I caught the it's error in the original as well -- it's (sic) what comes from writing late at night, with a small font (dictated by the blog software) and being presbyopic, to boot. In other words, there's no excuse.
Thursday April 8th 2010, 9:16 PM
Comment by: Jane B. (Winnipeg Canada)Top 10 Commenter
And I learned a new word. I'll use that when there might be dust around. Thanks, Dennis.

Angelique, fortunately for Shakespeare, I never had to teach any of his works. But as a student, I resorted to his distortion of history as an excuse. That seemed a lot more inventive than 'drives me crazy!'

In addition, Shakespeare in my school was reading his plays in class. Each person read a speech in order of seating. You'd count ahead to see how many kids had to read before you and hope no one stumbled so badly that the teacher would skip and get you away from the one speech you'd been practicing instead of absorbing anything Shakespearian.

A good way NOT to teach!

I did like the stories, however. Just not the history that he messed up.
Friday April 9th 2010, 6:34 AM
Comment by: Anonymous
Maybe not terribly relevant, but since the topic veered for a time to errors I'd like to ask about something that has been bothering me for a long time. I notice with countless books, even bestsellers, that many typos and other errors are left untouched edition after edition. That seems very strange to me, considering that the text of most modern books is presumably kept in computer files that could be edited as soon as an error is spotted. Is it because publishers can't afford to hire proofreaders? Is it because there aren't many good proofreaders around? Is it because publishers don't care? And I'm wondering why publishers don't leverage the knowledge and time of readers. I imagine printed books having a dedicated URL printed in the front matter; visiting the URL would allow any reader to submit a form nominating a page and line as an error, along with their suggested correction. The publisher wouldn't have to respond to the reader, or do anything until the time came to produce the next edition.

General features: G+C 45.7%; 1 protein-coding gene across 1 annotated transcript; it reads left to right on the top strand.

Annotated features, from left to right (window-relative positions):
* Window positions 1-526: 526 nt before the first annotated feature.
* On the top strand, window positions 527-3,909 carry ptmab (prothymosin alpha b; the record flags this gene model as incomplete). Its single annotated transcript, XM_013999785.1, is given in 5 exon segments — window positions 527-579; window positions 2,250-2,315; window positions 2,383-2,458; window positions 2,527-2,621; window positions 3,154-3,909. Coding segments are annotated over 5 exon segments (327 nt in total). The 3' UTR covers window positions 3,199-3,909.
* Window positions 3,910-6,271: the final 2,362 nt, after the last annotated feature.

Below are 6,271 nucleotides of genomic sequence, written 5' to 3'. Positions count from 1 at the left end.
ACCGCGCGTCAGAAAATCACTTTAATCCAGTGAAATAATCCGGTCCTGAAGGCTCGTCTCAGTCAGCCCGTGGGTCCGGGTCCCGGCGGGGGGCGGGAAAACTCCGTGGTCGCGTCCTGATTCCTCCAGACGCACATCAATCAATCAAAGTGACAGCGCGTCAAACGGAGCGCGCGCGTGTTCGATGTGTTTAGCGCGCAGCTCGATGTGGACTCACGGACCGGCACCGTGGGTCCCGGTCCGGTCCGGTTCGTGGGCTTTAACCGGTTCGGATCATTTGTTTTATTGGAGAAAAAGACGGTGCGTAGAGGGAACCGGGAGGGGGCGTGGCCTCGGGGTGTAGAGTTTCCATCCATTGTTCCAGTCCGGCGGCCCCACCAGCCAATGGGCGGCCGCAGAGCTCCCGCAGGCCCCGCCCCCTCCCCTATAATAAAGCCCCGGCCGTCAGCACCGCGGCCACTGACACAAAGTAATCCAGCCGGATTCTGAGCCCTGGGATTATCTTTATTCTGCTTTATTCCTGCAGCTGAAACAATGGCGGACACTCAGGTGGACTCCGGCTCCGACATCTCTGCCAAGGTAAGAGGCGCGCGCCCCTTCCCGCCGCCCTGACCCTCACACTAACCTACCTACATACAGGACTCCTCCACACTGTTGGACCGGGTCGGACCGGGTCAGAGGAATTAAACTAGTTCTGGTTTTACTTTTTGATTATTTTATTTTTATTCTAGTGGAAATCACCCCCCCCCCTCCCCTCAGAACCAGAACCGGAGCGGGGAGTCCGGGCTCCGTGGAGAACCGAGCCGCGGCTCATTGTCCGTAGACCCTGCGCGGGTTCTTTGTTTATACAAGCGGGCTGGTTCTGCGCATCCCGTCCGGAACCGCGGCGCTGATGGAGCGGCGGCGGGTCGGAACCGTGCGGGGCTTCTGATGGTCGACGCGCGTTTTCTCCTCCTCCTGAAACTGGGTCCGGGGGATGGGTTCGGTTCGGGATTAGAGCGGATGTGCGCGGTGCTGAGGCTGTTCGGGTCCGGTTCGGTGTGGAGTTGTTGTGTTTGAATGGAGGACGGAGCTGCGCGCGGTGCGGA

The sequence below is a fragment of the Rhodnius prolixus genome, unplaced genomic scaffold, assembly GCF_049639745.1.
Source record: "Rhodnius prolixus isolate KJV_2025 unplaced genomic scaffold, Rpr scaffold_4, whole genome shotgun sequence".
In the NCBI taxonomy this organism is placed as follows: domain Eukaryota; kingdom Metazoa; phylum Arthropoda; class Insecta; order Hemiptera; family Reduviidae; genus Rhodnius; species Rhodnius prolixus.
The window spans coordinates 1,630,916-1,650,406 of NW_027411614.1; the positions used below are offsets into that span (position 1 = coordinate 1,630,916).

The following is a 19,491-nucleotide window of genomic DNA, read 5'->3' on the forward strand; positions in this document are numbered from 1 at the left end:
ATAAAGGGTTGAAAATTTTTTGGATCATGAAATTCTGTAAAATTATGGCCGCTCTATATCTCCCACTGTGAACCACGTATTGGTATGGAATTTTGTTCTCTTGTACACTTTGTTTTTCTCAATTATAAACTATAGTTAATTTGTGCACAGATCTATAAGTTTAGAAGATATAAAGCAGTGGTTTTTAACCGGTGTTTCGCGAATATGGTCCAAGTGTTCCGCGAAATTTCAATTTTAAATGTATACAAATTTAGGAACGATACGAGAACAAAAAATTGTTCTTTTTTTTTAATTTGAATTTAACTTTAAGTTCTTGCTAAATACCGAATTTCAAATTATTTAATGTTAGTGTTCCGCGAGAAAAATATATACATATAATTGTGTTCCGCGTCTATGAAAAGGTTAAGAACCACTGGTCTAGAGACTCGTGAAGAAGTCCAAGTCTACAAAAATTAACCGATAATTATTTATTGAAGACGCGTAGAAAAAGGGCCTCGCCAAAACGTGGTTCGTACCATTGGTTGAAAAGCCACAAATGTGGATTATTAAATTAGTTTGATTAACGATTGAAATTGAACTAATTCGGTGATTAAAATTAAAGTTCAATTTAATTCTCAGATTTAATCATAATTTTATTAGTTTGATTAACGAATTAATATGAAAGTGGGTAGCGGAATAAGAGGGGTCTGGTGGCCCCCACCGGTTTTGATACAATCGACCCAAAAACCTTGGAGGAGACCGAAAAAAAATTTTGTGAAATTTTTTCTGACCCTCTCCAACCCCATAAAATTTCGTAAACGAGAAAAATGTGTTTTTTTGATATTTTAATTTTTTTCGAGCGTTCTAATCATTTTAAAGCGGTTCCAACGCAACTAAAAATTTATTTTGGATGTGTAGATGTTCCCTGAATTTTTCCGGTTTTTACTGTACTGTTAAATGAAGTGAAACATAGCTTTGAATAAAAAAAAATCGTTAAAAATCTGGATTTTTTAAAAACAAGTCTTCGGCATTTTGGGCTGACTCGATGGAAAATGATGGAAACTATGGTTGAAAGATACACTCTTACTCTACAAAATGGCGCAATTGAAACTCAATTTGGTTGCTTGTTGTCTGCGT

Friday April 9th 2010, 9:59 AM
Comment by: Jane B. (Winnipeg Canada)Top 10 Commenter
Some editors read and are contributors to this column, Rick. Perhaps you will get an answer, but I'd like to see some examples.

Are you talking fiction or non-fiction?

I do notice some errors, but more often I'm amazed when someone gets it right. Perhaps this is because I'm a big fan of novels that are somewhat less than great literature!

However, I grit my teeth when one of my favourite authors uses 'less' where it should be 'fewer', and I too wonder where his (Clancy's) editor is.

Heck, it's probably not cool to being a fan of the Jack Ryan novels by Tom Clancy here! Won't turn me from them, though. Nope... Not even his lack of a coherent time line from one to the next can deter me. Makes me wonder, but doesn't deter. (He acknowledges this and doesn't even try to get his books clearly in time. Makes his readers work to figure out what year he's writing about, and keeps our minds active!)

Maybe some editors get sick and tired of coping with authors that do things like that, or who make consistent grammatical errors.

He gets some things right, however, that most miss. So the editor is there, or else the nuns hammered basic grammar into him, too, except for fewer and less!